History of psychosurgery

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Psychosurgery, also called neurosurgery for mental disorder or functional neurosurgery, is surgery in which brain tissue is destroyed with the aim of alleviating the symptoms of mental disorder. It was first used in modern times by Gottlieb Burckhardt in 1891, but only in a few isolated instances, not becoming more widely used until the 1930s following the work of Portuguese neurologist António Egas Moniz. The 1940s was the decade when psychosurgery was most popular, largely due to the efforts of American neurologist Walter Freeman; its use has been declining since then. Freeman’s particular form of psychosurgery, the lobotomy, was last used in the 1970s, but other forms of psychosurgery, such as the cingulotomy and capsulotomy have survived.

Early history[edit]

Trepanning, the practice of drilling holes in the skull, was performed from prehistoric times to the Middle Ages and up to the Renaissance. It is possible that some of these operations were carried out for psychiatric purposes.[1]

In 1891 Gottlieb Burckhardt, the superintendent of a psychiatric hospital in Switzerland, published the results of an operation on the frontal lobes of six patients. The operation was a topectomy, in which parts of the frontal, parietal and temporal cortex were excised. Other psychiatrists were not enthusiastic about his work and he abandoned his operations.[2] The Estonian neurosurgeon Ludvig Puusepp also operated on psychiatric patients in St Petersburg in 1910.[3]

1930s[edit]

It was the work of the Portuguese neurologist António Egas Moniz in the 1930s that led to a wider use of psychosurgery. Moniz, working with neurosurgeon Pedro Almeida Lima, started operating on patients in late 1935. The first operations involved injections of alcohol into the frontal lobes of patients to destroy white matter; Moniz then devised an instrument he called a leucotome to remove small cores of white matter. He coined the terms leucotomy and psychosurgery.[2][4] Moniz's methods were taken up in the United States by the neurologist/neurosurgeon team of Walter Freeman and James Watts, who, in the words of American psychiatrist Victor Swayze, "did more to promote the use of psychosurgery than anyone else in the world".[3] At first they used the same technique as Moniz, but then they devised their own technique which more completely severed the connections between the frontal lobes and deeper structures. They coined the term lobotomy for the operation, and it became known as the standard prefrontal lobotomy or leucotomy of Freeman and Watts.[3][5] Freeman and Watts would go on to perform 600 of these standard operations; in the United Kingdom neurosurgeon Wylie McKissock performed over 1,400.[3]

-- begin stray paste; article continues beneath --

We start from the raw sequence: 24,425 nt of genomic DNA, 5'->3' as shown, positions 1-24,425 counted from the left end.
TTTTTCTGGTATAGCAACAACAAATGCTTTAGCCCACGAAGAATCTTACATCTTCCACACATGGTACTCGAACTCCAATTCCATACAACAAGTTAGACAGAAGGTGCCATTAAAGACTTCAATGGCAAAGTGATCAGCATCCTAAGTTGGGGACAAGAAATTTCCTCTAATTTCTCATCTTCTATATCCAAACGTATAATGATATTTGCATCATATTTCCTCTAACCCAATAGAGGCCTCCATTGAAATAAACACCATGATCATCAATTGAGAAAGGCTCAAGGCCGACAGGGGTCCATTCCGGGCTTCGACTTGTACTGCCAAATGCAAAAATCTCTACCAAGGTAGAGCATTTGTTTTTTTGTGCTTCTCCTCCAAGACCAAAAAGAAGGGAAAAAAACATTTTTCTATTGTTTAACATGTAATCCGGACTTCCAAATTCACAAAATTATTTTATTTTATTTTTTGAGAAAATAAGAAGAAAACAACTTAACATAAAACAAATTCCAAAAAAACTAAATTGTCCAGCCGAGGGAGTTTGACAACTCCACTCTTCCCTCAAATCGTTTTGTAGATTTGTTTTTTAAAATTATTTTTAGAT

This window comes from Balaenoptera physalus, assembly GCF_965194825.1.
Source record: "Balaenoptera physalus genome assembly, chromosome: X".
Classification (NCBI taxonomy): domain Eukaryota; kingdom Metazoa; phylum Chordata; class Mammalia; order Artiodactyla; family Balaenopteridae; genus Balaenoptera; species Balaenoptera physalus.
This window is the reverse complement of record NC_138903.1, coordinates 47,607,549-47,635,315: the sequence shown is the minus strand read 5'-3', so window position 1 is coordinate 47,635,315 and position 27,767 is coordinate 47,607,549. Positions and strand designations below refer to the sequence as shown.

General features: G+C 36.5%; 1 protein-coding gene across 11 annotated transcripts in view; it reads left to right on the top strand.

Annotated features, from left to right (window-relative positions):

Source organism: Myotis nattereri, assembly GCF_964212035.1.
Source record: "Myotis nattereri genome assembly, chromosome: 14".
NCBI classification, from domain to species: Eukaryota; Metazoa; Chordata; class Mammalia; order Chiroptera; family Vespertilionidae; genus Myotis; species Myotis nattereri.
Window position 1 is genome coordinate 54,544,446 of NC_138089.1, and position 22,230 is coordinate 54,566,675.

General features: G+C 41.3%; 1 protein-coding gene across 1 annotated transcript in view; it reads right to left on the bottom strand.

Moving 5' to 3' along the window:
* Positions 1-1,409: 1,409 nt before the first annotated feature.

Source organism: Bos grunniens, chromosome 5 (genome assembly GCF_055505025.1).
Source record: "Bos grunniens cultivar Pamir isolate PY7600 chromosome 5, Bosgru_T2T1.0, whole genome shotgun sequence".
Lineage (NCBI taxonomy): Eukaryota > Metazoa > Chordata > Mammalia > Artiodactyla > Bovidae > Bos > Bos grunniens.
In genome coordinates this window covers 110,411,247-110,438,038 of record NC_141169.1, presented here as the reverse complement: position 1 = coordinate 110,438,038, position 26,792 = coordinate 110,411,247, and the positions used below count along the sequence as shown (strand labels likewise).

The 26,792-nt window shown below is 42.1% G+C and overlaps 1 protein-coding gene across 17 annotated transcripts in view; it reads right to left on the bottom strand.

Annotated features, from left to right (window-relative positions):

The standard lobotomy/leucotomy involved drilling burr holes in the skull on the side of the head and inserting a cutting instrument; it was thus a "closed" operation, with the surgeon unable to see exactly what he was cutting. In 1937 J.G. Lyerly at the Florida State Hospital developed a similar operation but reached the brain via larger holes in the forehead and was thus able to see what he was cutting. Some neurosurgeons preferred this "open" technique to Freeman and Watts' closed technique as it was less likely to damage blood vessels; it became the most widely used standard lobotomy/leucotomy in the United States.[3]

1940s[edit]